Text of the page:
Finally, there’s an issue with the fans. I’m not here to whine about “toxic fandom,” whatever that may be. But we all have an imagination. Anyone who has ever cared about Star Wars once wondered what happened after Endor. We’ve all been the kid with the Super Soaker and the cardboard tube. 

And we each have our own version. You, me, Rian Johnson, J.J. Abrams, George Lucas, everyone. When someone else’s version doesn’t quite line up with the high-budget production in your own imagination, you feel emotionally cheated.

Exploring New Galaxies

We tend to put too much stock in the emotions of memory. We remember how we felt the first time we saw _____, so naturally, we want to feel the same way during the sequel, tribute, or remake. This isn’t just an unreasonable and impossible demand that hampers (and corporatizes) good storytelling, it’s also a limiting way to live.

Let’s walk one aisle over to fantasy. Peter Jackson’s adaptation of The Lord of the Rings is legendary— a beautiful, moving, multilayered work of art and technology that smashed box office records and reinvigorated the Tolkien fan club the world over. 

By contrast, his keel-dragging Hobbit trilogy is exhausting and ponderous, a dense loaf of plot lines and endless, impenetrable action sequences, slathered over with enough blatant overuse of CG to rival Lucas’s prequel trilogy. Jackson tried to recapture the magic of LOTR with a completely different type of story and ended up with a monstrosity that collapsed under its own weight.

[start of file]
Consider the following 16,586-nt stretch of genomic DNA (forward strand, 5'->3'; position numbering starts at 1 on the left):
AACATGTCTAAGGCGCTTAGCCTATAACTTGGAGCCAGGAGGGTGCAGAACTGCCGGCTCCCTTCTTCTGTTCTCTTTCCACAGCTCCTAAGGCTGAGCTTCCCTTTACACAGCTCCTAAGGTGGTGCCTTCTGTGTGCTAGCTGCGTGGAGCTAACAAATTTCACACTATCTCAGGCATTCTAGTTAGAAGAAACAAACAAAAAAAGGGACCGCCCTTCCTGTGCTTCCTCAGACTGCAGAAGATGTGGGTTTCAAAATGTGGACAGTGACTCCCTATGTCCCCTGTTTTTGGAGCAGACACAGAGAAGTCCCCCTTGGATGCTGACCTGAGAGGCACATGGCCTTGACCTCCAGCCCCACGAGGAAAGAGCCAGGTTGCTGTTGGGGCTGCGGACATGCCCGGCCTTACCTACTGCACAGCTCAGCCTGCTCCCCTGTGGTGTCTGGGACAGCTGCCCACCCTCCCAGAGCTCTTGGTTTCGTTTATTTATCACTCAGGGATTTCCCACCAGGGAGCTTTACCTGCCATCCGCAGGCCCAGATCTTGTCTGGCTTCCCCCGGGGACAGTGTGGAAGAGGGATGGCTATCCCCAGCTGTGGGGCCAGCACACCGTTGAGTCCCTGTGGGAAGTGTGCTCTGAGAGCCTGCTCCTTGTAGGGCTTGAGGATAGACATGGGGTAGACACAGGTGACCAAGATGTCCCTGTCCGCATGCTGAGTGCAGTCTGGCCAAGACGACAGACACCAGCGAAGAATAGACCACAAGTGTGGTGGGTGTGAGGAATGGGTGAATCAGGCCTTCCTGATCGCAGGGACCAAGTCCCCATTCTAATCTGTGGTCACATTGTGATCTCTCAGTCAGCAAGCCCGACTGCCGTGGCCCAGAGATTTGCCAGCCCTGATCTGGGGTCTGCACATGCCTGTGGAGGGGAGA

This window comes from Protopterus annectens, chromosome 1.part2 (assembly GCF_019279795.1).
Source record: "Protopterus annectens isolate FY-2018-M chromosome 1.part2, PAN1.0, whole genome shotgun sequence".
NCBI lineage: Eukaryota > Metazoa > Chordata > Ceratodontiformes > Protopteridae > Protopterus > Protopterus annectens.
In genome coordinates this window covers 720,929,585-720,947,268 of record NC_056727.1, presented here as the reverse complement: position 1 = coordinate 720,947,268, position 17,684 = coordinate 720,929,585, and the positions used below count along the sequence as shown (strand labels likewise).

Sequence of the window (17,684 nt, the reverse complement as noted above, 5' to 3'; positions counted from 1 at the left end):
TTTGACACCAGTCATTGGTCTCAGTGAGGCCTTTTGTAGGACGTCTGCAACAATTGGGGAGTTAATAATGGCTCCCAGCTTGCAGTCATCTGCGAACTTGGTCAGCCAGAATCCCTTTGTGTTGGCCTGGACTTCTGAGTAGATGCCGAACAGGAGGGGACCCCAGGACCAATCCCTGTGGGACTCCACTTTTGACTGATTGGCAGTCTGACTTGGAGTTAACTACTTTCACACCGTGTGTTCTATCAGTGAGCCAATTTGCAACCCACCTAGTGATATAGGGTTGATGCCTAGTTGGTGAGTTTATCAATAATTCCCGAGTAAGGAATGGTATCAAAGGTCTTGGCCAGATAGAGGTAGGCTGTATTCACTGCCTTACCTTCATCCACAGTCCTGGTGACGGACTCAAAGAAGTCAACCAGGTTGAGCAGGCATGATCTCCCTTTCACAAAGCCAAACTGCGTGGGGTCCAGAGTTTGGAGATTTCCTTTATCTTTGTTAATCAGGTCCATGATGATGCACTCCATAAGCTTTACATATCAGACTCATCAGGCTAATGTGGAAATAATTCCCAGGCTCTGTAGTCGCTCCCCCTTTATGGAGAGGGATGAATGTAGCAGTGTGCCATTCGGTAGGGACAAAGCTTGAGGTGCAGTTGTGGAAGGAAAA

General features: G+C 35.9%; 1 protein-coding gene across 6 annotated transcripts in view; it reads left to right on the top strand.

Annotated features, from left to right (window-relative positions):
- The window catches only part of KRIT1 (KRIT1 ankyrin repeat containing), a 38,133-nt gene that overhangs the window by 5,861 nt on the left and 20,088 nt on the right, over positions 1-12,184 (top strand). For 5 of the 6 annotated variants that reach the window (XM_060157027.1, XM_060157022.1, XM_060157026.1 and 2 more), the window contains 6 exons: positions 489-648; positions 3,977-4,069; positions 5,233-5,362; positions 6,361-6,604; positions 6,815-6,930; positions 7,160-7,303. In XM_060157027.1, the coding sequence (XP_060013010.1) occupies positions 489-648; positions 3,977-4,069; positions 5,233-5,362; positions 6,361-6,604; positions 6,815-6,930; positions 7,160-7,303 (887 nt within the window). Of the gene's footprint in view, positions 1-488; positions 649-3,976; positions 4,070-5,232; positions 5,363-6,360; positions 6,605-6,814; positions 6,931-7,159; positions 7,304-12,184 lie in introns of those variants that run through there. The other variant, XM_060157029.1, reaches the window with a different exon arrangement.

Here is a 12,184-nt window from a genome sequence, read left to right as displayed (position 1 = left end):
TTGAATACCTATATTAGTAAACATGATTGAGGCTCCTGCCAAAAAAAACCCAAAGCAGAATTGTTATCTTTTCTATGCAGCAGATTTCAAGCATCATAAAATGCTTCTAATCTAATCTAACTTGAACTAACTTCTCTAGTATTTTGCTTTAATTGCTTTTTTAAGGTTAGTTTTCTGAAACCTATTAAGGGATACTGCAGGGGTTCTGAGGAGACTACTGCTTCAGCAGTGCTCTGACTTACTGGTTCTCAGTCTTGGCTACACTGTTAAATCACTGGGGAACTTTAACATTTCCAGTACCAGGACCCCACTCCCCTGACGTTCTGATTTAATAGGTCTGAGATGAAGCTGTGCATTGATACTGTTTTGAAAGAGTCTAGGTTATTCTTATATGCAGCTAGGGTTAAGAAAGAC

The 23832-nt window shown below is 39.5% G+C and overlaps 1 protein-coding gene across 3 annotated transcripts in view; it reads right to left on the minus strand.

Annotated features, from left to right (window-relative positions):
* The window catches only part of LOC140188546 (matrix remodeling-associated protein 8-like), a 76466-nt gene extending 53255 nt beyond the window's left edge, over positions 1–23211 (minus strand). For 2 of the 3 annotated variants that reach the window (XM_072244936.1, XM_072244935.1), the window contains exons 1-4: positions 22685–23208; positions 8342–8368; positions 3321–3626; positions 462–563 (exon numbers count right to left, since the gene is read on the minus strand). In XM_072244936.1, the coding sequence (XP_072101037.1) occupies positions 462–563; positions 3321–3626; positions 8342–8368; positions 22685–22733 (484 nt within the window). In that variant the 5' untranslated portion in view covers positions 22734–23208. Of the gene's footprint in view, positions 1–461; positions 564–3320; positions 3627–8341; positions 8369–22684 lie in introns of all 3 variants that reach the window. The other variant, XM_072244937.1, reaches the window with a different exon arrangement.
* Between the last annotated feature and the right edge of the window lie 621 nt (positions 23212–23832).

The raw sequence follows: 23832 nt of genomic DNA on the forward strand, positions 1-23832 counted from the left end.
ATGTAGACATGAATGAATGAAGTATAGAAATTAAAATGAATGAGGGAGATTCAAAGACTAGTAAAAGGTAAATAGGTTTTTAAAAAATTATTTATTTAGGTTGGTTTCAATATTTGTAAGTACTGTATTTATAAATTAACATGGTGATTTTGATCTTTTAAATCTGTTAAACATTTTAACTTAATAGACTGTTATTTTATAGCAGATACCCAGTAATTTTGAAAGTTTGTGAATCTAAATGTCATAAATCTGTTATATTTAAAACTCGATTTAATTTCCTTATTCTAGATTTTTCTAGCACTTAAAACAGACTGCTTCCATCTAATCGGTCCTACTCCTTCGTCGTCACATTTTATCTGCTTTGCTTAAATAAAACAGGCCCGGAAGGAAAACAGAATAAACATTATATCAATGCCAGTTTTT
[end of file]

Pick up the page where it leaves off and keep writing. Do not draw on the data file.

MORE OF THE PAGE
But fans want to feel that epic, 12-hour journey across Middle Earth, right? Fans need to see Gandalf holding council with Galadriel and Saruman. They want that LOTR feeling! Countless other franchises are guilty of this. Harry Potter and Fantastic Beasts. Another Pirates of the Caribbean movie. Indiana Jones and the Effort to Appear Younger.

Pivot to books for a moment. LOTR remains the root of all modern fantasy, from Brandon Sanderson to Terry Brooks. You can find its leaves and acorns strewn across every D&D table in the world. Yet when Christopher Paolini released Eragon, it was criticized for being too derivative of Grandpa Tolkien’s work. Elves, dwarves, humans, and something very like orcs ran through the pages. A small, inconsequential protagonist was pulled out of his little town by a wise, mysterious old man, and sent on a harrowing adventure.

Yet anyone who has read the whole series knows that it’s so much more than a carbon copy of Tolkien. It’s a gorgeous story with rich characters and intricate worldbuilding. 

More importantly, it made us feel differently than LOTR did. It sprouted a new emotion in us, a brand new pin in the map. Somewhere we’d never been before. I still remember those exact feelings— and I don’t want to replicate them.

Why try to conjure an old emotion when there are so many new emotions to discover?